Baba Ken Okulolo
Baba Ken Okulolo Babá Ken Okulolo
Leader of three African bands

Nigerian vocalist/bassist/producer Babá Ken Okulolo is one of the few popular African musicians of today whose roots extend deep into Nigerian musical history. As a bandleader, his warm, smiling personality enlivens three distinct performing groups: the modern Afro-beat band KOTOJA, the all-star WEST AFRICAN HIGHLIFE BAND, and the acoustic, traditional NIGERIAN BROTHERS. Each group brings forth the universal healing magic of African music.

Babá Ken was first seen in the U.S. with King Sunny Ade's African Beats on their 1985 world tour, and he continues to appear on Ade's latest recordings. In addition to his vast body of Nigerian studio and production dates, he is known for his early stints with highlife master Dr. Victor Olaiya, Steve Rhodes' African Voices, and the seminal Afro-rock group, Monomono. Five times, the Nigerian Journalists' Association has voted him the country's top bassist.

Babá was born into the Urhobo ethnic group, to a family of traditional dancers and musicians. In the tiny fishing village of Aladja, surrounded by deep forests and lagoons traveled by dugout canoes, he was exposed to the traditional stories, rhythms and songs of his people. At eight years of age, he was sent to the city of Warri to be educated in the Anglican missionary schools. While undergoing the exacting discipline of the school headmasters, he diverted himself by sneaking out to hear some of the historic touring highlife bands of the time. On short-wave radio, he listened avidly to jazz, Afro-cuban, rhythm and blues, and Congolese music. Inspired, he apprenticed himself to an uncle, guitarist Miller Okulolo. Soon he was touring regionally with the Harmony Searchers, until he was heard by a talent scout for the great bandleader Dr.Victor Olaiya, who convinced the young bassist with the 'roots' feel to leave his homeland and head for the giant city of Lagos. In a few years, restless to explore the modern potential of African music, he joined vocalist Joni Haastrup to form the seminal and legendary Afro-rock band, Monomono. By the early 70's, they were at the top of the charts and touring West Africa with the albums "Give a Beggar a Chance" and "Dawn of Awareness" (EMI), fusing African roots music with rock, soul, and funk.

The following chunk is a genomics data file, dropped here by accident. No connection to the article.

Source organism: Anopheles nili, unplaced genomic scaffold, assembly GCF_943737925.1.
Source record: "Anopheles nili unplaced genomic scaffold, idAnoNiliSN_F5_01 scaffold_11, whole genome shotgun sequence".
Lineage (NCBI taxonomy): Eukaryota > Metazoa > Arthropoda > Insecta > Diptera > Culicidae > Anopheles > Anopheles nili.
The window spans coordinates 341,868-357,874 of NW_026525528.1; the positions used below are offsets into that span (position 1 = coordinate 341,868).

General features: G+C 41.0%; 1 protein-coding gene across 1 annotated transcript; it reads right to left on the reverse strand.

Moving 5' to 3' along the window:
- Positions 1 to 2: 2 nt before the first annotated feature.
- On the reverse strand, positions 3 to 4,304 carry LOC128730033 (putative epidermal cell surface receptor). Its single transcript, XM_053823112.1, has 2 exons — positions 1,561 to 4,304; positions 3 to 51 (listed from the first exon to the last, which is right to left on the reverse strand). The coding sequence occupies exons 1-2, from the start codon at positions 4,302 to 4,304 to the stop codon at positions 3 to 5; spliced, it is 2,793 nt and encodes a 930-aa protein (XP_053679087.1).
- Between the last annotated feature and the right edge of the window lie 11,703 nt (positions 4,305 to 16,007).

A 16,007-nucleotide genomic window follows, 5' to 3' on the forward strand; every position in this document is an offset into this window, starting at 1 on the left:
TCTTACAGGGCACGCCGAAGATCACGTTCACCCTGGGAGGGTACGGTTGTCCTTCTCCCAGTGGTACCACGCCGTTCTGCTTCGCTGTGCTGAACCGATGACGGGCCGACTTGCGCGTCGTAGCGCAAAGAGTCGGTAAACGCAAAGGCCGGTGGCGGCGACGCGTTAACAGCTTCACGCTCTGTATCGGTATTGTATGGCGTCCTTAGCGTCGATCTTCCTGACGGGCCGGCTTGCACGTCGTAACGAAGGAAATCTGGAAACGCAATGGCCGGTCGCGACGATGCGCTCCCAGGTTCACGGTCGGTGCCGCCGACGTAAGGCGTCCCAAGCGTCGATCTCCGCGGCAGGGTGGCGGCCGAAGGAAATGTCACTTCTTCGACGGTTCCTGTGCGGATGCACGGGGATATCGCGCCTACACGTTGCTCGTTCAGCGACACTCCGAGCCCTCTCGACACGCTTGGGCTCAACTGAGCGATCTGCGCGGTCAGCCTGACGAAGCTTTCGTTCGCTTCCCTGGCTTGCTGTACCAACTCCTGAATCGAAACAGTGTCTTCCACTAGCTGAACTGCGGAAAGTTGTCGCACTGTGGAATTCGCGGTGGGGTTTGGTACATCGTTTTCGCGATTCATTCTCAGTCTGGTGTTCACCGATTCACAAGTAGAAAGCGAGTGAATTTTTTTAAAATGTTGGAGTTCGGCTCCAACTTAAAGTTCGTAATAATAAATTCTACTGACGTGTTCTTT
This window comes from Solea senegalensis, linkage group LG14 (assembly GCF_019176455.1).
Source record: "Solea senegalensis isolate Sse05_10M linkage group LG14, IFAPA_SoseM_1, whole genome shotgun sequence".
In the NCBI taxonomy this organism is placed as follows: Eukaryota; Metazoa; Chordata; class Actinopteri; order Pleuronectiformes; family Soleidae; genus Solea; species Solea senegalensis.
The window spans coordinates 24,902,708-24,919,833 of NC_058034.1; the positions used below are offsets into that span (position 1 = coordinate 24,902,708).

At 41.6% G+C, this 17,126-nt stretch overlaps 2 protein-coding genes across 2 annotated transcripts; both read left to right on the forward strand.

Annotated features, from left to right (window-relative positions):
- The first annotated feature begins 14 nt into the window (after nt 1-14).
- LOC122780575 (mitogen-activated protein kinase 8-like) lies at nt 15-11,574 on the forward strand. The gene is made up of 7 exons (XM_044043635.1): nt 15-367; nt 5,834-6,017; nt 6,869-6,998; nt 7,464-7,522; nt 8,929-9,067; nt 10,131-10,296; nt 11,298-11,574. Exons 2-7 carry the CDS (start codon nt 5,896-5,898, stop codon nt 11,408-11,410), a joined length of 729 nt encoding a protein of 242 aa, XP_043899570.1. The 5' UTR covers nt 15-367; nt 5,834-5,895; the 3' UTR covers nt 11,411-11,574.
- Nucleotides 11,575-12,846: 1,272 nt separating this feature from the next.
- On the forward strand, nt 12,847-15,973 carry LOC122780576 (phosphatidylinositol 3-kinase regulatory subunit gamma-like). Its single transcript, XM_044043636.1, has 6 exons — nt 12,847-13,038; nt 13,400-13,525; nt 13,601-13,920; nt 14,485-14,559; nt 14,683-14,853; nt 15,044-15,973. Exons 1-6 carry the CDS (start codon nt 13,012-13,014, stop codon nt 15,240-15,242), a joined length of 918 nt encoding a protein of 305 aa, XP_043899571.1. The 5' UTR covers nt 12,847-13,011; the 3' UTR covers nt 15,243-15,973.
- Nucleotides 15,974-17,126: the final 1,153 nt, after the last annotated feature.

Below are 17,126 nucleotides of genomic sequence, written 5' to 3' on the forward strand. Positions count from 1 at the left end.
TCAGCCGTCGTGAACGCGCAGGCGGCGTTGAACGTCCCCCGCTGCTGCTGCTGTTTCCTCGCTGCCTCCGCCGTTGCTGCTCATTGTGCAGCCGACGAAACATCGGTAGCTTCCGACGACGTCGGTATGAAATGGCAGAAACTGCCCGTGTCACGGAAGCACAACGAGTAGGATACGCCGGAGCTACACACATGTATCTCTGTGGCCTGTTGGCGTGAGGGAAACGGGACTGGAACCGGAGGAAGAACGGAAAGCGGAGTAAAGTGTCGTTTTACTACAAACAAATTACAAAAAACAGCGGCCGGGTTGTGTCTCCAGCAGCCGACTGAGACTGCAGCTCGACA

Babá Ken became a mainstay on the Nigerian music scene, touring Europe with various groups, producing and performing on countless recordings, including his own hit album, "Talking Bass" (EMI), and leading his band, Positive Vibrations. On a tour with King Sunny Ade, Okulolo first visited the San Francisco Bay Area, enjoying the unique mix of people and musical atmosphere. In 1985, he returned to stay. There, joining with a heady mix of top Nigerian and American musicians, he started the modern Afro-beat band KOTOJA. Featuring Babá Ken's vocals and original tunes, KOTOJA blends jazz, funk, highlife, Afro-beat, and juju into exciting, animated shows. Their three album releases ("Freedom Is What Everybody Needs" and "Sawale" on Mesa Recordings, "Super Sawale" on Putumayo) and national touring have won critical acclaim.

A few years ago, inspired by a request from the late, beloved music impresario David Nadel, the WEST AFRICAN HIGHLIFE BAND was born. In this group, Babá is joined by other distinguished African music veterans to revive the great hits of the highlife music era. They've been in demand at clubs and festivals for their hot, dance-inspiring music, and have just released their first CD, "Salute to Highlife Pioneers" (Inner Spirit/Stern's).

Recently, to satisfy the demand for traditional African music in an acoustic format, Babá started THE NIGERIAN BROTHERS. They recreate the sweet, lilting sounds of their earliest village memories, bringing folk, "palmwine," and highlife songs to life with their harmonious voices, African guitar stylings, and hand percussions. This gentle but rhythmic music has been a special treat at museums and folk music venues.

Today, Babá Ken lives in Oakland, California, with his family. Says Okulolo, "KOTOJA simply means, 'Let's be friends; let's not fight.' I see the world today as one family, as one village. We all have the same needs and wants. Peace, love, and understanding will help solve the world's problems, and that's what we are trying to spread to all people with our music."